No doubt Ryan Giggs and Cristiano Ronaldo will get off with slaps on the wrist and a tickle under the arms, whoever said it was one rule for Arsenal and another for the rest of the Premiership? I don’t need to say that I think Rio Ferdinand will get no more than a lightly spanked bottom, I just wonder what would have happened had it been Sol Campbell that missed the drug test; actually I don’t wonder at all, I know. He’d be in Guantanamo bay with big pointy electrodes in his eyes having a confession for taking banned substances and dealing crack to small children ‘extracted’.

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Tuesday, October 28, 2003

Who pays the penalty?

I watched the Premiership on Monday last night - I thought I’d better before commenting on the weekend’s football - and I was astounded at the amount of controversy surrounding the humble penalty award. I was similarly stunned at the ignorance and hypocrisy of the panel of ‘experts’ (and I use that term as lightly as it can possibly be used).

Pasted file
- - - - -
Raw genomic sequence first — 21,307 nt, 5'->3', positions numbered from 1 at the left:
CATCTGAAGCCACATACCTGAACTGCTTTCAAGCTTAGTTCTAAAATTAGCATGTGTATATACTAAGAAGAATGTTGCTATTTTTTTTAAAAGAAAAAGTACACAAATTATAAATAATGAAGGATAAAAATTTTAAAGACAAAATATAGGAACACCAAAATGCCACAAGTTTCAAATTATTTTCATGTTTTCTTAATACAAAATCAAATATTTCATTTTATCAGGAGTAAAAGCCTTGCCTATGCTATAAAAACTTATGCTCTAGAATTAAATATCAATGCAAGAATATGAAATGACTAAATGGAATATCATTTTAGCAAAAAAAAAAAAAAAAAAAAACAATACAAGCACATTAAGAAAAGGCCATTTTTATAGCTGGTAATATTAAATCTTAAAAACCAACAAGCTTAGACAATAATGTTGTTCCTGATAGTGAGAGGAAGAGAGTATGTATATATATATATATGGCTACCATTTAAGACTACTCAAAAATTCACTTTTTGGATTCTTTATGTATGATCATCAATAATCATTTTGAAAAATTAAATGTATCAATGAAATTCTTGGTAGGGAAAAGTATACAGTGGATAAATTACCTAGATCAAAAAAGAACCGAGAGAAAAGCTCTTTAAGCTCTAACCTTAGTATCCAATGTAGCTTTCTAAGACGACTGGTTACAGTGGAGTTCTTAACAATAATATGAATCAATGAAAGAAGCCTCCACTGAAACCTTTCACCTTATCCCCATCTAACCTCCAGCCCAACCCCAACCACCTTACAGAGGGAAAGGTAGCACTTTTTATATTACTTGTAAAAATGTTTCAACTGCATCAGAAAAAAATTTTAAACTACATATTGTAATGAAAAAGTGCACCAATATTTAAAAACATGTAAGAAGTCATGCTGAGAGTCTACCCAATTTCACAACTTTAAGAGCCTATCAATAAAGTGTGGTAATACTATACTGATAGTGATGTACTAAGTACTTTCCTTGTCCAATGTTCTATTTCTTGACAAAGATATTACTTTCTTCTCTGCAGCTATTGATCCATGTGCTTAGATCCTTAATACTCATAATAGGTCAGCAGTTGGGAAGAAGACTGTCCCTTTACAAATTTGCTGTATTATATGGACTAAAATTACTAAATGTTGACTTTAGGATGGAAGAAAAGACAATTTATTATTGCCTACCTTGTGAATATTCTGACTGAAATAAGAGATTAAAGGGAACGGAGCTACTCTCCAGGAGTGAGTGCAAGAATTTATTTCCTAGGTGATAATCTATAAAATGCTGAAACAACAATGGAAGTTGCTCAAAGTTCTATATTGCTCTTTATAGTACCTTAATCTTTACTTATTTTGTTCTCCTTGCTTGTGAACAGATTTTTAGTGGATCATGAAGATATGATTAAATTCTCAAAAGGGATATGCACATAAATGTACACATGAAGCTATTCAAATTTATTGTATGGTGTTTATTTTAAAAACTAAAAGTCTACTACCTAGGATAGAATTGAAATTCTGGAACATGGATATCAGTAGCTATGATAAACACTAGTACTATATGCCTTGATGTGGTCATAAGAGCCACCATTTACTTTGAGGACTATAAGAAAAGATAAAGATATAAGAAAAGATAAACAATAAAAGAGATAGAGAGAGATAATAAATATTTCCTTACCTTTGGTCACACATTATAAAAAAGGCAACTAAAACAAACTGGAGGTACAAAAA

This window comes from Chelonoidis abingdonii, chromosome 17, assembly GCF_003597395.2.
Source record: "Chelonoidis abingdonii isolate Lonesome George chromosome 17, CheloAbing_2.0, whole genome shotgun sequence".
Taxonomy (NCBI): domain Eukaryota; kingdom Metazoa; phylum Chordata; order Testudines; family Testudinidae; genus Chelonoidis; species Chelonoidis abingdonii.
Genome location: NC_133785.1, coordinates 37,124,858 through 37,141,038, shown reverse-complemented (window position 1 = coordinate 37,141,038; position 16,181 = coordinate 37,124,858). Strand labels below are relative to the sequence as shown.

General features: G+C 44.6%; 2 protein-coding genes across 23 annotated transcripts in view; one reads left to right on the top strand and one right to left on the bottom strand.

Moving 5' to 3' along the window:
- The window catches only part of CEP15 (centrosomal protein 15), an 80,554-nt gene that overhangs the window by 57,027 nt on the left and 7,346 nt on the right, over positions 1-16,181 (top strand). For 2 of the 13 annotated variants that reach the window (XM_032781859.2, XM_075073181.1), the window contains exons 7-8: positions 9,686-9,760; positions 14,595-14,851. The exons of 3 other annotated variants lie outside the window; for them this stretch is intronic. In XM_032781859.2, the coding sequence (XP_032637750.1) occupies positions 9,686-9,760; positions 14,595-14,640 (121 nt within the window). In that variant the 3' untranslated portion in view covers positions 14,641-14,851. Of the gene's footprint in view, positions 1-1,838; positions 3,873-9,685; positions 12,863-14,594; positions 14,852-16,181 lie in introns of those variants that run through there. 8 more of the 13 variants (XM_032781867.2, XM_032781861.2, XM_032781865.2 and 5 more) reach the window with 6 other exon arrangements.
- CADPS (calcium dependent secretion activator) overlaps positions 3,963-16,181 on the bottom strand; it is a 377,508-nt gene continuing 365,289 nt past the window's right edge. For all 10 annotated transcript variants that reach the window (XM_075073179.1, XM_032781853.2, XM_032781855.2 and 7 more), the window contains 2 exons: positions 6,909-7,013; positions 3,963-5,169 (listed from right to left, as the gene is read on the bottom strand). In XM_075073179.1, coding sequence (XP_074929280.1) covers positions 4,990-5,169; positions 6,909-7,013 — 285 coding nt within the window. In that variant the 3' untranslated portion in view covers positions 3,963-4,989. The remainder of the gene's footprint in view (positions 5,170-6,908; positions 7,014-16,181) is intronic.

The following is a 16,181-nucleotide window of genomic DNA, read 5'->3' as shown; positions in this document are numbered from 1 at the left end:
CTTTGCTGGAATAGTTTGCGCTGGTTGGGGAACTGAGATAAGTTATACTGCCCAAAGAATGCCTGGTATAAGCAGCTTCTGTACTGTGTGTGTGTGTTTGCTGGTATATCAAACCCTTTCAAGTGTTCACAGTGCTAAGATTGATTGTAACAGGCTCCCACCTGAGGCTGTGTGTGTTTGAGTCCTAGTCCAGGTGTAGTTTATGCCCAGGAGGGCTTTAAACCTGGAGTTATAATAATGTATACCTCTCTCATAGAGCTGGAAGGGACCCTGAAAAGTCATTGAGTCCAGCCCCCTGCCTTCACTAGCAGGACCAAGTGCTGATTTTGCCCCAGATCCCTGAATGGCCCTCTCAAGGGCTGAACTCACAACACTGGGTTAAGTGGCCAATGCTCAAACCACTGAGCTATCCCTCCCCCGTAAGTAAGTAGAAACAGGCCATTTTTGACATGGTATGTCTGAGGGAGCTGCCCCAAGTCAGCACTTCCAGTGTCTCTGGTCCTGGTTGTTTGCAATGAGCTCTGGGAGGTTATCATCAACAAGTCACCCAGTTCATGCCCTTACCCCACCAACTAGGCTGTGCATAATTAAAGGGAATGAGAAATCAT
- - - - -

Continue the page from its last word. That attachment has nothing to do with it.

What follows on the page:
Firstly, in one of the best matches of the weekend we had Charlton’s Matt Holland leaping over the leg of Sol Campbell, a dive as blatent as it can possibly be. When the panel were asked to compare it to Robert Pires’s dive against Portsmouth earlier in the season, it was (almost) unanimously agreed that the Frenchman’s was infinitely worse. For a number of reasons. Firstly, though Pires’ dive was preceeded by actual contact, he was looking for that contact; and secondly, because Pires’s dive cheated the darling new boys in the Premiership out of a memorable win at Highbury. Holland on the other hand was not really at fault because he was expecting a challenge, and went down accordingly. Honest to God can these morons hear themselves? It’s absolutely ridiculous. Pires dived, Holland dived, bad as each other, but this kind of thing happens in football, and karma usually comes back around too, as Arsenal have found out.